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Here's how the animation works for Saturday's animated Blackhawks broadcast

The VP of NHL Productions spoke with NBC Sports Chicago ahead of Saturday's animated Blackhawks broadcast

NBC Universal, Inc.

On Saturday, the Blackhawks and NBC Sports Chicago will offer a unique, alternate broadcast that'll show an animated version of the game and players. Coverage begins at 2:30 p.m. (CT) on NBCSCH+.

How does the technology work to convert the live feed into an animated game within seconds?

"This technology that's being used by the league, it's fair to say that it's cutting edge," Matt Celli, the VP & Coordinating Director of NHL Productions, told NBC Sports Chicago. "There isn't a lot out there that can pull live data from players in constant motion, X,Y and Z planes, and then recreate that in an animated world. It happens in seconds and it's a great tool and a great opportunity for us to try out different types of storytelling."

Here's a sneak peek into what the animation looks like for the Blackhawks game on Saturday.

The live broadcast of the game will be simultaneously transformed into an animated version, which will be broadcast live on the NBC Sports Chicago Plus channel. (The traditional broadcast will be live on the main channel of NBC Sports Chicago.)

How are they able to convert the real game into an animated version so quickly?

"There's a whole army of technology and people behind the process to get live players on the ice and into the animated world," Celli said. "There are two types of real technology: the players are chipped --- that provides almost traditional X,Y and Z coordinaties on the ice. And there's an optical layer of tracking provided by a hawkeye, which there are 12 cameras situated in the arena, up in the catwalk that are pointing down at the ice that are tracking all the players. Both of those types of data are combined into zeros and ones, and then through, I hate to say it --- through magic --- it ends up being recreated into an animated world."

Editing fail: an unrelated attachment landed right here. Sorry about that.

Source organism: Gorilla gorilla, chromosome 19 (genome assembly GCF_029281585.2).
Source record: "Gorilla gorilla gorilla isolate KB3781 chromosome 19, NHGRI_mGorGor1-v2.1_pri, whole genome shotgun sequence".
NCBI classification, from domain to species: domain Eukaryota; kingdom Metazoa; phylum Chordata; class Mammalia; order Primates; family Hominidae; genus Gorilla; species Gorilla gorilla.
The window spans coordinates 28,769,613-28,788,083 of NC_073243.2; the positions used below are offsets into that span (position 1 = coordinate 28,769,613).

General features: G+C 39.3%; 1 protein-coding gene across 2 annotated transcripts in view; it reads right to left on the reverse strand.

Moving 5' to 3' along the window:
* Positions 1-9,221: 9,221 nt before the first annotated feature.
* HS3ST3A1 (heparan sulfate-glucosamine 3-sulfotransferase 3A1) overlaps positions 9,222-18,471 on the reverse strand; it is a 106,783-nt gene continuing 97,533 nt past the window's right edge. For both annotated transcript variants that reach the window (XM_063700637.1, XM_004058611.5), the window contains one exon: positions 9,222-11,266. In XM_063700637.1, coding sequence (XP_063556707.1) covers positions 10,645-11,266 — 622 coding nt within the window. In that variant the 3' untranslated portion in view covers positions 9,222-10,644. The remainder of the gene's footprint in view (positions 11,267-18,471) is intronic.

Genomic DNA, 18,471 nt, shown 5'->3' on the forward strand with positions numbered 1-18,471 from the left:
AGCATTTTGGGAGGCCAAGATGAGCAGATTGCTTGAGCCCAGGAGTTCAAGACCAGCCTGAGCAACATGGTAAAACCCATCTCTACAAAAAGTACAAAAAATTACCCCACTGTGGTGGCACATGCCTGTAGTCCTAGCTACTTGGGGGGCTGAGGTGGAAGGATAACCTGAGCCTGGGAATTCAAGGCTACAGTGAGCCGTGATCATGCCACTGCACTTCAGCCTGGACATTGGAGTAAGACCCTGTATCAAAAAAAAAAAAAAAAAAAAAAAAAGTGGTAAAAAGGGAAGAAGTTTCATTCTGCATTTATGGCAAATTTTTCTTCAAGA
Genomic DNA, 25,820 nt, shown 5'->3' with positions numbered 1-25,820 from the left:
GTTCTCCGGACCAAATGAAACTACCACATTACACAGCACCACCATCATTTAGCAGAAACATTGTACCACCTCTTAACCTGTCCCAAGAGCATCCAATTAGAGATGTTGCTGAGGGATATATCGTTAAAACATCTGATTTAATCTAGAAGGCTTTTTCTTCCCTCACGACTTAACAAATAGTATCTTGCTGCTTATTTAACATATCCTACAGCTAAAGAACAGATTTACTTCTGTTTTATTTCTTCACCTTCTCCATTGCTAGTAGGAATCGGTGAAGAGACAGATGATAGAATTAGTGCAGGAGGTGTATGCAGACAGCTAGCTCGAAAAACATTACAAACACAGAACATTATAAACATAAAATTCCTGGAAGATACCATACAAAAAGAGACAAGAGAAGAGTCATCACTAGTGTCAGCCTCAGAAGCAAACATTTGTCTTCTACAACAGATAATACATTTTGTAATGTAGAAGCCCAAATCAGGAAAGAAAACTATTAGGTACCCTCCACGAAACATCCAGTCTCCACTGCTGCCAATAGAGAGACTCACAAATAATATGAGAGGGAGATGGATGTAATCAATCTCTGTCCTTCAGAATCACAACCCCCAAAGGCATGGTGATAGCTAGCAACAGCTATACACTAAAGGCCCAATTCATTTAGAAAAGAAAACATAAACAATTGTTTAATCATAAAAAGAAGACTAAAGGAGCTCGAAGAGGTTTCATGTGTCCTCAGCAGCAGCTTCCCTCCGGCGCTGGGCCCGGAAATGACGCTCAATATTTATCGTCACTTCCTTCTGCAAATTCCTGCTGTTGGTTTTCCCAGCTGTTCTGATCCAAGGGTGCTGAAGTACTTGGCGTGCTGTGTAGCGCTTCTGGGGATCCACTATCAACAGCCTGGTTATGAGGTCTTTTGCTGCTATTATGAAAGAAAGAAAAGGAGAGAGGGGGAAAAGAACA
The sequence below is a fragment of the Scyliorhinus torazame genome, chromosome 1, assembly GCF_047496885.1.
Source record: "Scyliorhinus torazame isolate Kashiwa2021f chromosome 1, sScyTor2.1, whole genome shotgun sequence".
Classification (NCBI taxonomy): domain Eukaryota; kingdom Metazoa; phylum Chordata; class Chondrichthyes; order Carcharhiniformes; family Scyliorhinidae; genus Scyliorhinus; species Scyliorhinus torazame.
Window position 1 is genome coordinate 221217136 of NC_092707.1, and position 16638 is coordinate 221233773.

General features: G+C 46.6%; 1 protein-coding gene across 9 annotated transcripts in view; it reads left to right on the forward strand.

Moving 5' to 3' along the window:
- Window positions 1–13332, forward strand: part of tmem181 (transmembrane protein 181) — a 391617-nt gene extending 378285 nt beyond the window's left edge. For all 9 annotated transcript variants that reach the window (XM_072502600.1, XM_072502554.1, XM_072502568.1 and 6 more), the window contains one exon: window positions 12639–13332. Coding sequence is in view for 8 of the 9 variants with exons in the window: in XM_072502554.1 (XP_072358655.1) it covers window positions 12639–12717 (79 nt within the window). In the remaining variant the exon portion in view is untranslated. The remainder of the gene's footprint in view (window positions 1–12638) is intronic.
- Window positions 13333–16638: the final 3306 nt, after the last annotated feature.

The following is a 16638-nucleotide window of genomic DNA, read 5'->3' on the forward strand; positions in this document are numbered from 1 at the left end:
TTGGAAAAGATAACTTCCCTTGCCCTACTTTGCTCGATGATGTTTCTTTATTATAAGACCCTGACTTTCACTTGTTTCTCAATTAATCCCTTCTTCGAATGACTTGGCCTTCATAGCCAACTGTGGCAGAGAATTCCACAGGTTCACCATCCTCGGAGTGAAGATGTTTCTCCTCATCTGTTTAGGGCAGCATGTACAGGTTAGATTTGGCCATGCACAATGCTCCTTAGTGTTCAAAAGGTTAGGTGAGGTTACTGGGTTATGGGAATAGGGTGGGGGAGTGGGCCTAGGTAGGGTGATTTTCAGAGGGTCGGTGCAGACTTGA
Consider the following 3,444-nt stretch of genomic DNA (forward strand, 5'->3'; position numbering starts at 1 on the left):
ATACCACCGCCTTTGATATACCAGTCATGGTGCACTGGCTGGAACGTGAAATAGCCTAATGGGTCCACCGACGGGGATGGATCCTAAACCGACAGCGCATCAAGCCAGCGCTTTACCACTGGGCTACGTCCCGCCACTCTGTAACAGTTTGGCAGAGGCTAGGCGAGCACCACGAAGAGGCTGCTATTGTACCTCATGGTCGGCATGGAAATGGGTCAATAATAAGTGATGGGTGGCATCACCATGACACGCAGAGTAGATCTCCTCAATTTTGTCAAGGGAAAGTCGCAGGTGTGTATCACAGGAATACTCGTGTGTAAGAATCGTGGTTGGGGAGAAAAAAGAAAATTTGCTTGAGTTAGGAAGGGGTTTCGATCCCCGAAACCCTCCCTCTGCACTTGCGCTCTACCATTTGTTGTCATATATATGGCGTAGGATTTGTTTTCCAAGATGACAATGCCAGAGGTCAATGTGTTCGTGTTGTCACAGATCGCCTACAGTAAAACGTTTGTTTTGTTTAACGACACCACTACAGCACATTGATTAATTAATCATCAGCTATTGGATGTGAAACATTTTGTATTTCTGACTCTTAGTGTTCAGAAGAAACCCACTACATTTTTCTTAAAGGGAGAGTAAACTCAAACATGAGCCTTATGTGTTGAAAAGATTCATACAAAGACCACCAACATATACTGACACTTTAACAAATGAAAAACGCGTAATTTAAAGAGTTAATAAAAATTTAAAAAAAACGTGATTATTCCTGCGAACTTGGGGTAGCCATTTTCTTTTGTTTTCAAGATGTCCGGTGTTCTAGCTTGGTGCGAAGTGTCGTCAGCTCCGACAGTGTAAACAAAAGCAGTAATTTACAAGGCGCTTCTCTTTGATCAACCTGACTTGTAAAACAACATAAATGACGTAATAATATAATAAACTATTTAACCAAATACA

How does the Hawkeye system work?

"The Hawkeye system is a great tool for us as the league. It has 12 cameras in the ceiling capturing all the movements of the players and not just where they are on the ice. It's limb tracking, it's stick tracking. That added layer of showing how players move around on the ice creates a really unique and different way to visualize. It's not just where they are, it's how they're moving. What kind of angles are they taking? Are their hands in the air when they celebrate after a goal? All of that we can visualize within this game."

Celli will be working with a plethora of people behind the scenes to engineer this broadcast. He explained, also, Beyond Sports has the "secret sauce" behind converting the game into an animated version.

Another wrinkle to the animated broadcast is the uniqueness of the main broadcast. Not just the fact that it's animated, but Celli explained they're able to place cameras anywhere in the stadium.

That's truly the novelty of this broadcast.

"The goal wasn't just to show the game the way that a consumer at home would see it in a traditional manner," Celli said. "The goal for this is to put the people at home in a position where you would never see a camera. On the puck, in the ice, following a player, the player's perspective; those are things that can't currently be done in a traditional broadcast environment.

"There really is no limit to the amount of camera angles that we can give to the viewer at home so that they can experience this event in a method that they've never experienced before."

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